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Kevin Costner, left, and Carlos Pratts appear in a scene from "McFarland, USA."

As sports movies go, “McFarland, USA” is pretty routine.

Is it based on a true story? Yep.

Is it about a team of underdogs? You bet.

Are the underdogs coached by an embattled has-been? Of course they are, and you’ll never guess who.

Is the has-been coach played by Kevin Costner, the go-to headliner for approximately seven out of 10 sports films since 1985? Who else could it have been?

On the surface, “McFarland, USA” feels about as original as another repackaged Beatles’ greatest hits album. “Hoosiers” fans have nothing to fear from this one.

And yet, “McFarland, USA” carries an undeniable appeal. It is a fun movie. It is also a positive movie. It’s a movie that the entire family can enjoy together. And given your options at the theater this time of year, you probably should.

“McFarland, USA” is based on the true story of coach Jim White, who formed the McFarland High School cross-country team back in the late 1980s. At the time, he was a down-on-his-luck football coach with a Norman Dale-like track record. As the film begins, White moves his white, middle-class family into the heavily Hispanic town of McFarland to take a job at the only school that will take him.

Costner does a great job portraying the fish out of water, who takes a hard look at the student body and realizes they are a lot better conditioned for running cross-country than knocking helmets on the football field. “McFarland, USA” covers the story of that first season, and the line White walks between staying in town and running off for whiter pastures.

Anyone who is surprised by how things eventually play out hasn’t seen a lot of sports movies, but that isn’t the point. The thing that is impressive about “McFarland, USA” is the way it tugs on its underdog heartstrings.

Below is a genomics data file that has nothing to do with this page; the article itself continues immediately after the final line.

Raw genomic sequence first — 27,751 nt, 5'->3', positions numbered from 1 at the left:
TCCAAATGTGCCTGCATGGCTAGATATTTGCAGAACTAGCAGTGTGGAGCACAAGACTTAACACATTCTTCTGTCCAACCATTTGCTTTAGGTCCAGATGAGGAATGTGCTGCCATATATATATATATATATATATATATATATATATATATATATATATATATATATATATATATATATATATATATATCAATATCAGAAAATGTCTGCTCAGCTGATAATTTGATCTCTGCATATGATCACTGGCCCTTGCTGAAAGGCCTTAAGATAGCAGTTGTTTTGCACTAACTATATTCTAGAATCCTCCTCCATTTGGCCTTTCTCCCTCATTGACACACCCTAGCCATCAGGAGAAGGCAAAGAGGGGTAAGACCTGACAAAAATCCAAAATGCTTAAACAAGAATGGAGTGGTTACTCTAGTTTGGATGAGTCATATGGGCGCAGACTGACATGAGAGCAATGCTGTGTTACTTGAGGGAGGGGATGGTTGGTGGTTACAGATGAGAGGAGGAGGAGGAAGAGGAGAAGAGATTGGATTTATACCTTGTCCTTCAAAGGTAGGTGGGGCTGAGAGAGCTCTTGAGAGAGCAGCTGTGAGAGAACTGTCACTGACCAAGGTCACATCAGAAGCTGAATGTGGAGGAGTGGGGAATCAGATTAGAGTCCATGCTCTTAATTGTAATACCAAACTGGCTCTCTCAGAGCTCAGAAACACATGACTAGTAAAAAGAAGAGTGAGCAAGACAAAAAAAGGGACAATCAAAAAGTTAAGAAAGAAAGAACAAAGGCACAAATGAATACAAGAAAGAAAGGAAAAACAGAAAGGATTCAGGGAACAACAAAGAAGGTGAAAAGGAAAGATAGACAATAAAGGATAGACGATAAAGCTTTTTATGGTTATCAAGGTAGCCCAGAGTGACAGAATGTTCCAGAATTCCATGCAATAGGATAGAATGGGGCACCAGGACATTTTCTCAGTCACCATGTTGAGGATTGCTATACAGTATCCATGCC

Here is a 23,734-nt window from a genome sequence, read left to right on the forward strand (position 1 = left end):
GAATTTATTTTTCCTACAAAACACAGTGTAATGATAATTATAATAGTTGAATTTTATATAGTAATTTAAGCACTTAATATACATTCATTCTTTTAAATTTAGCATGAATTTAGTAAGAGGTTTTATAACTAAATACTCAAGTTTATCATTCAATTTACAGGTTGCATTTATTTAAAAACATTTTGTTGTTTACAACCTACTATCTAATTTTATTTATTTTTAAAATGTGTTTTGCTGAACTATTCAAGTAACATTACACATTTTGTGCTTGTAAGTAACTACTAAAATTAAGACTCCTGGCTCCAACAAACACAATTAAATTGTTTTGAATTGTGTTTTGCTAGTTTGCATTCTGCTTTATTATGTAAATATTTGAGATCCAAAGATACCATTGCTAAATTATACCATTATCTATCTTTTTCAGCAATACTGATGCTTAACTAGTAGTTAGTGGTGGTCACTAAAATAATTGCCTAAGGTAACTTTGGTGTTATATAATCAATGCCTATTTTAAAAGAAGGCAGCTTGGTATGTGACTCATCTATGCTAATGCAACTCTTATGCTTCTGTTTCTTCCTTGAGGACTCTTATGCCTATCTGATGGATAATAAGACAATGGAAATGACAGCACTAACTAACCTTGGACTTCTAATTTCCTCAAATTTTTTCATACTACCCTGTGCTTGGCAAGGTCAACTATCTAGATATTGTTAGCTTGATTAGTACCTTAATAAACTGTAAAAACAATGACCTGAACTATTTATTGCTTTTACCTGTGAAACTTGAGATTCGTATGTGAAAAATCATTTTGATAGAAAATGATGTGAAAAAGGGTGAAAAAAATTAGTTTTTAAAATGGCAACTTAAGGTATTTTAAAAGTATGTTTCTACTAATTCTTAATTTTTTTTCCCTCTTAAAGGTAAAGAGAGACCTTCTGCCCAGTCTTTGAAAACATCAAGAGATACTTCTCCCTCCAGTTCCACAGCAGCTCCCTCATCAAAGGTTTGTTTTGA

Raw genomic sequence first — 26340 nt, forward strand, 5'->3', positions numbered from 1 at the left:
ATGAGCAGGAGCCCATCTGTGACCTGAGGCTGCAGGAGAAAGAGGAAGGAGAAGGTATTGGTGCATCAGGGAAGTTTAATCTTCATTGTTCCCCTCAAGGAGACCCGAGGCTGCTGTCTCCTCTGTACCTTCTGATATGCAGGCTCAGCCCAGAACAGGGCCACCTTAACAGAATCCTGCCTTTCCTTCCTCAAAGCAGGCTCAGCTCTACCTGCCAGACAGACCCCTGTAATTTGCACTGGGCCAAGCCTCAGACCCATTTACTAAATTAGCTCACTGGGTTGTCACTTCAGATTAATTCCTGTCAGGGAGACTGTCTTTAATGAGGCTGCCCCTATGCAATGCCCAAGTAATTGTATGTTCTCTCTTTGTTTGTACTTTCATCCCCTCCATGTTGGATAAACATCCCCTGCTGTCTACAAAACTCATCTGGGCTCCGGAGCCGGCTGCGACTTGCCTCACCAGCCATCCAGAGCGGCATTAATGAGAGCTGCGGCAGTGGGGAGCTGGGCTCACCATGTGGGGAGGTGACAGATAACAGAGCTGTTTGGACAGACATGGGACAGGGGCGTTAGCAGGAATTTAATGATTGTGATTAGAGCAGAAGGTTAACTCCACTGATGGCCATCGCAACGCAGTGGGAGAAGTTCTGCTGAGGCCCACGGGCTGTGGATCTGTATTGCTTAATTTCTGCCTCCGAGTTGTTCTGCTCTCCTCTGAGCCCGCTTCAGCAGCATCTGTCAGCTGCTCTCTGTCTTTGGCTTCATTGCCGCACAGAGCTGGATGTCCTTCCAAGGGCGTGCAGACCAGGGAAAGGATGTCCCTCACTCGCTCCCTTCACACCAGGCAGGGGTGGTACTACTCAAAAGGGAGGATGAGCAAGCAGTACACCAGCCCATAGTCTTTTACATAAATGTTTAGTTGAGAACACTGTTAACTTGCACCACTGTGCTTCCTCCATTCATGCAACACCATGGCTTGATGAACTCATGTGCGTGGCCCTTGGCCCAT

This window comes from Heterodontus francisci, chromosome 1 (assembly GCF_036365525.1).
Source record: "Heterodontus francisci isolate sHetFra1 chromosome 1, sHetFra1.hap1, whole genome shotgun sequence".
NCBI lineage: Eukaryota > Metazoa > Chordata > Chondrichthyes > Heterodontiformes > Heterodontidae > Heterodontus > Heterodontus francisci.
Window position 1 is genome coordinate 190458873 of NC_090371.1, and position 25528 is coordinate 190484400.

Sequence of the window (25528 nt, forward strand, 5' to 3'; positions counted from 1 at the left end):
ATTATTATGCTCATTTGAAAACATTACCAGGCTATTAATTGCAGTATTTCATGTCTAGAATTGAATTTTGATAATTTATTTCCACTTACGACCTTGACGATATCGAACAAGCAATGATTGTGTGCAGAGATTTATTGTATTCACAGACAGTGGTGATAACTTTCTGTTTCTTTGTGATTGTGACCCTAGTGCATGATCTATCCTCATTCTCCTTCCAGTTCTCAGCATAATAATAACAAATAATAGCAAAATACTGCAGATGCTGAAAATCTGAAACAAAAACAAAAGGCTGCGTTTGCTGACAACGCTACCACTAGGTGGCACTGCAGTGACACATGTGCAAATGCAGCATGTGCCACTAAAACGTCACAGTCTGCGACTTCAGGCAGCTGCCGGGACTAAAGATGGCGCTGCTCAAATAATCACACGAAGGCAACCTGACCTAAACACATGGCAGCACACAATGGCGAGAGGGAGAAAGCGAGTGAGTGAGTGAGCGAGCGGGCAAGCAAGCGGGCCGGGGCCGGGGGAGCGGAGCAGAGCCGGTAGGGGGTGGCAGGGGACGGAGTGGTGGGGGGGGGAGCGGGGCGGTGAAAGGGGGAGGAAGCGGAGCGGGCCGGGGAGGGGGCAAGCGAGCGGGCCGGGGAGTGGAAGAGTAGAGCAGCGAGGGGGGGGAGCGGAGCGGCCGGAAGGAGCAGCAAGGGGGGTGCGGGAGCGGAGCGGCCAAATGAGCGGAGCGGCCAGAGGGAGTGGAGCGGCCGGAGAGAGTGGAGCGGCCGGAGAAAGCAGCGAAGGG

Much of the movie is fixed on the plight of its underdogs. The team is manned by a group of seven Mexican-American teens who spend full-time hours working in the nearby fields when they aren’t in class. Their prospects are as hopeful as the hammered shoes they use for school, work, running and church.

The message of racial harmony is obvious, but director Niki Caro’s effort is less heavy-handed than some other big-screen explorations of racial tension. There are sure to be those who will criticize “McFarland, USA” for being a soft Disney take on a serious issue, or might even lament Costner as yet another "white Savior." But for anyone looking for a positive story that will make you want to be a better person, “McFarland, USA” is exactly that.

For one thing, “McFarland” is a lot of fun. Costner may be the headliner, but his runners bring plenty to the training table. Thomas (Carlos Pratt) is the team’s de facto leader, a quiet kid whose father would rather have him working in the fields than sticking his head in books at school. His success is just as inspiring to watch as Danny Diaz (Ramiro Rodriguez), one of three brothers on the team who looks better suited as a running back than a cross-country anchor.

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“McFarland, USA” uses characters like these to produce a handful of genuinely touching moments, never more sincere than when the community helps Coach White put on a Quinceañera for his 15-year-old daughter Julie (Morgan Saylor).

Like the best sports movies, “McFarland, USA” makes sure the action on the field is only one part of the cinematic spectrum. And in this case, it’s a spectrum worth seeing.

“McFarland, USA” is rated PG for some violence, profanity and vulgarity.

Joshua Terry is a freelance writer and photojournalist who appears weekly on "The KJZZ Movie Show" and also teaches English composition for Salt Lake Community College. Find him online at facebook.com/joshterryreviews.